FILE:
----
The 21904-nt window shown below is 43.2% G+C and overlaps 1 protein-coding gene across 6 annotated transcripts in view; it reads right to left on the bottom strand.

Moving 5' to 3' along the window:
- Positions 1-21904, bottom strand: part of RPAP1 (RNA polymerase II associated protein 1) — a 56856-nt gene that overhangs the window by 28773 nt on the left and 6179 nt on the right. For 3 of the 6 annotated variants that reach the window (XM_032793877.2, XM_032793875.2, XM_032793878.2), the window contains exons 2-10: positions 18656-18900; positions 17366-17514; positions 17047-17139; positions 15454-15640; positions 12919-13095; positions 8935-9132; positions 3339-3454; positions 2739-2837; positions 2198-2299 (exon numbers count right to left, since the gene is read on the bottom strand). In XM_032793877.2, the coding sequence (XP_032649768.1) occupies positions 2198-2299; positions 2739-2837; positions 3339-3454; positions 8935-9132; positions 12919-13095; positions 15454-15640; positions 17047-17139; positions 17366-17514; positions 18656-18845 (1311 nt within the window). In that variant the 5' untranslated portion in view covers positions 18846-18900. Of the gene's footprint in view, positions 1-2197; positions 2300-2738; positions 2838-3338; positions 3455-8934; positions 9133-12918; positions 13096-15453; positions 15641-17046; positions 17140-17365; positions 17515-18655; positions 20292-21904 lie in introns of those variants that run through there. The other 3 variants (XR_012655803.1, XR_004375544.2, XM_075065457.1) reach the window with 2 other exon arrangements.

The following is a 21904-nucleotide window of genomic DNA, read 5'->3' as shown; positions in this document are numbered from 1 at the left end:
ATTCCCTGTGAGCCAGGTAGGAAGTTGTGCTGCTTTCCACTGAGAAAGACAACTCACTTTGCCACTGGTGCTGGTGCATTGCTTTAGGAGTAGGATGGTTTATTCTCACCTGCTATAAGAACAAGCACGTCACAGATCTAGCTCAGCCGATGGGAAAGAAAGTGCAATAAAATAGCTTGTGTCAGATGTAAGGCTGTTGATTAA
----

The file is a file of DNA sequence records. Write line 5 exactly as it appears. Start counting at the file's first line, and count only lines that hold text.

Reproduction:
ATTCCCTGTGAGCCAGGTAGGAAGTTGTGCTGCTTTCCACTGAGAAAGACAACTCACTTTGCCACTGGTGCTGGTGCATTGCTTTAGGAGTAGGATGGTTTATTCTCACCTGCTATAAGAACAAGCACGTCACAGATCTAGCTCAGCCGATGGGAAAGAAAGTGCAATAAAATAGCTTGTGTCAGATGTAAGGCTGTTGATTAA